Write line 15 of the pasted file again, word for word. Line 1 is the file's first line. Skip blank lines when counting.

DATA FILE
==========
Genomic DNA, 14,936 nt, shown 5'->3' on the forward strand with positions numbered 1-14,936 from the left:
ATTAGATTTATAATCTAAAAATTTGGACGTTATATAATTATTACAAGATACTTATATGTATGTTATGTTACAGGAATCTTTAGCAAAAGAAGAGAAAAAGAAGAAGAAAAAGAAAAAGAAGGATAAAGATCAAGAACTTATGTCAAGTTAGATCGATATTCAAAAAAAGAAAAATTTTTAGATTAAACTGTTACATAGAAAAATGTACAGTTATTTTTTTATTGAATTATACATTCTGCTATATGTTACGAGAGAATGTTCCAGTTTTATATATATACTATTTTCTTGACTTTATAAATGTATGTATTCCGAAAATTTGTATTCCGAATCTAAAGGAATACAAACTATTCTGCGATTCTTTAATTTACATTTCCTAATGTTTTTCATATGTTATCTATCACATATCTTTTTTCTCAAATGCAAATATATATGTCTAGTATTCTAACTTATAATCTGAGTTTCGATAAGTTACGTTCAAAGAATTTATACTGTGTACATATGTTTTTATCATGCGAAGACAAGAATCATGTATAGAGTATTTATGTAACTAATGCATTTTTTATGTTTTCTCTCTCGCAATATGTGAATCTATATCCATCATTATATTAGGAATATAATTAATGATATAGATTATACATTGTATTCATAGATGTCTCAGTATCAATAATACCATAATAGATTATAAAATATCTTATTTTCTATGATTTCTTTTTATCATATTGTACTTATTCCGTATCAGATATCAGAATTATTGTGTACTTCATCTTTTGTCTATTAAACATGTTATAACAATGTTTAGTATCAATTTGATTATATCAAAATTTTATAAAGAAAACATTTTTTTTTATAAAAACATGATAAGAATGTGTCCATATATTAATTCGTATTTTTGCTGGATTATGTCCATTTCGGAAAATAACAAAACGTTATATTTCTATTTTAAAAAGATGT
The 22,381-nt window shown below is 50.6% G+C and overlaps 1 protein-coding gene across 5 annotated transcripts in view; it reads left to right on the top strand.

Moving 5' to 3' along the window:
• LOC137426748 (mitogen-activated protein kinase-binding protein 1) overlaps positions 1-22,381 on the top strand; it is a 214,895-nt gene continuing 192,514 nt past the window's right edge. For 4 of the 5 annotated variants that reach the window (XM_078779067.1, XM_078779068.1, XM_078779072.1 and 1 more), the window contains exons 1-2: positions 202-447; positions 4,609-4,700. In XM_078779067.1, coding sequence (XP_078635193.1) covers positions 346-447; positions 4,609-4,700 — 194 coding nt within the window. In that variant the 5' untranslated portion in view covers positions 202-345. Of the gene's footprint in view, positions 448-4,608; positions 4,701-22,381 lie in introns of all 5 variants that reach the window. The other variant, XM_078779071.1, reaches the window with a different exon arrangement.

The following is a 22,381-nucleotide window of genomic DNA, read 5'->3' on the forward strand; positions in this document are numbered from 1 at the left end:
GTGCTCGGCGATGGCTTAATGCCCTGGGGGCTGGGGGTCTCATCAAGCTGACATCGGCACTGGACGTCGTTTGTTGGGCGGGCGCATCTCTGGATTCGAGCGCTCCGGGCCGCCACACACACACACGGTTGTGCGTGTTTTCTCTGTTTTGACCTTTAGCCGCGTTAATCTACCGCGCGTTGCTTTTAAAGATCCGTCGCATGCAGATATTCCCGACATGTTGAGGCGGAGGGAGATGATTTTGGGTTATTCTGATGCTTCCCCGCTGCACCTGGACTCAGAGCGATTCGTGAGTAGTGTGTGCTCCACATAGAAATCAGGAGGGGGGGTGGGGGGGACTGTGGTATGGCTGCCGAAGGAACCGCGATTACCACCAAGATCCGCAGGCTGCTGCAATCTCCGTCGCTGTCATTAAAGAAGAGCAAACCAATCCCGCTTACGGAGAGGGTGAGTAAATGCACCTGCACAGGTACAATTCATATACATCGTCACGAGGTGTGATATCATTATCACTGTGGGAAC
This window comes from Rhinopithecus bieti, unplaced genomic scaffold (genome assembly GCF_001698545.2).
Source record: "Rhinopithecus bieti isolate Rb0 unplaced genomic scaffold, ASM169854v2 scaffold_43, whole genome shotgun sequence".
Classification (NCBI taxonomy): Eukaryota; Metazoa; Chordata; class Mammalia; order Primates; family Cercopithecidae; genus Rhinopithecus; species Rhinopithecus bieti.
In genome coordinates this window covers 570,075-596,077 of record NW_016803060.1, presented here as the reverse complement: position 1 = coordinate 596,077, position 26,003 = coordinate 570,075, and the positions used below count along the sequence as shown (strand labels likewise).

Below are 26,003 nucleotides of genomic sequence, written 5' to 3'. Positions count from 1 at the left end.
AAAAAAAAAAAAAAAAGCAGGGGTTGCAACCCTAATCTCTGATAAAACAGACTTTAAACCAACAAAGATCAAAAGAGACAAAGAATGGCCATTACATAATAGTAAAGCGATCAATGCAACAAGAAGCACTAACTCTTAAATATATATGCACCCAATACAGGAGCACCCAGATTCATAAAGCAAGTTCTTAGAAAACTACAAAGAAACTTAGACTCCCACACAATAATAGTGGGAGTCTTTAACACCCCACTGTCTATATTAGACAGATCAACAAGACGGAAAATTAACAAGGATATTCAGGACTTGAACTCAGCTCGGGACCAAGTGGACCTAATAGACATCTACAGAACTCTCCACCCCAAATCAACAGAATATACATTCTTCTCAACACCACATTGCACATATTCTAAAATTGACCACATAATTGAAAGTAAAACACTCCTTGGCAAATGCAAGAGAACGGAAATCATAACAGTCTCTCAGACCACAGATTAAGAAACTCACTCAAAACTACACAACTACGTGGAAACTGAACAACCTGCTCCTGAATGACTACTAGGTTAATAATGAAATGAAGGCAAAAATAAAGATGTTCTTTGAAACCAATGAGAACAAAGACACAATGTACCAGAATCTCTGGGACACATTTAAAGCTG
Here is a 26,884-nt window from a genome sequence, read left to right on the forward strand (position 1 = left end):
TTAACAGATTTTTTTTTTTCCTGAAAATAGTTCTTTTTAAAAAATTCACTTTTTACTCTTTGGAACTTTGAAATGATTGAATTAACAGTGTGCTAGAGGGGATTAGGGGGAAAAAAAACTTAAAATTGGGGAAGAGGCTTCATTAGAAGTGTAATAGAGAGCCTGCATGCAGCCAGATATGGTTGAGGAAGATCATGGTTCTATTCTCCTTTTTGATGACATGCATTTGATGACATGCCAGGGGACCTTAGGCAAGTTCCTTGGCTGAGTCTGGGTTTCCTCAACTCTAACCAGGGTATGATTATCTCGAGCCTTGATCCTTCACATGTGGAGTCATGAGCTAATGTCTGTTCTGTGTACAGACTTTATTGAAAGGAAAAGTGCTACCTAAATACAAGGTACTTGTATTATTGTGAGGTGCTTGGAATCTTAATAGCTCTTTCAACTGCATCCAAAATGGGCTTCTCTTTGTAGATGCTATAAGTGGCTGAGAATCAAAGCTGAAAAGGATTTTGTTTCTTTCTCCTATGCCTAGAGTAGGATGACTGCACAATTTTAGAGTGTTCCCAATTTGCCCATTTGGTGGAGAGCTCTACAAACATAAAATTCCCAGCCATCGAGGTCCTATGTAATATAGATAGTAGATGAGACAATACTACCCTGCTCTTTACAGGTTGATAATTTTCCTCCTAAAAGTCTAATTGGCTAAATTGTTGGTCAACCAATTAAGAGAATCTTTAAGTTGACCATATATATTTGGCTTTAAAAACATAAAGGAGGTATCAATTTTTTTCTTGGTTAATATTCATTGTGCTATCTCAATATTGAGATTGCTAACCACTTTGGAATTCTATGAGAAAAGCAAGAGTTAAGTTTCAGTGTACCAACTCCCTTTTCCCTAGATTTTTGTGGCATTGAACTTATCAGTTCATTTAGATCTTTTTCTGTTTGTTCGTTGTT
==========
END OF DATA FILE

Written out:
TTAACAGATTTTTTTTTTTCCTGAAAATAGTTCTTTTTAAAAAATTCACTTTTTACTCTTTGGAACTTTGAAATGATTGAATTAACAGTGTGCTAGAGGGGATTAGGGGGAAAAAAAACTTAAAATTGGGGAAGAGGCTTCATTAGAAGTGTAATAGAGAGCCTGCATGCAGCCAGATATGGTTGAGGAAGATCATGGTTCTATTCTCCTTTTTGATGACATGCATTTGATGACATGCCAGGGGACCTTAGGCAAGTTCCTTGGCTGAGTCTGGGTTTCCTCAACTCTAACCAGGGTATGATTATCTCGAGCCTTGATCCTTCACATGTGGAGTCATGAGCTAATGTCTGTTCTGTGTACAGACTTTATTGAAAGGAAAAGTGCTACCTAAATACAAGGTACTTGTATTATTGTGAGGTGCTTGGAATCTTAATAGCTCTTTCAACTGCATCCAAAATGGGCTTCTCTTTGTAGATGCTATAAGTGGCTGAGAATCAAAGCTGAAAAGGATTTTGTTTCTTTCTCCTATGCCTAGAGTAGGATGACTGCACAATTTTAGAGTGTTCCCAATTTGCCCATTTGGTGGAGAGCTCTACAAACATAAAATTCCCAGCCATCGAGGTCCTATGTAATATAGATAGTAGATGAGACAATACTACCCTGCTCTTTACAGGTTGATAATTTTCCTCCTAAAAGTCTAATTGGCTAAATTGTTGGTCAACCAATTAAGAGAATCTTTAAGTTGACCATATATATTTGGCTTTAAAAACATAAAGGAGGTATCAATTTTTTTCTTGGTTAATATTCATTGTGCTATCTCAATATTGAGATTGCTAACCACTTTGGAATTCTATGAGAAAAGCAAGAGTTAAGTTTCAGTGTACCAACTCCCTTTTCCCTAGATTTTTGTGGCATTGAACTTATCAGTTCATTTAGATCTTTTTCTGTTTGTTCGTTGTT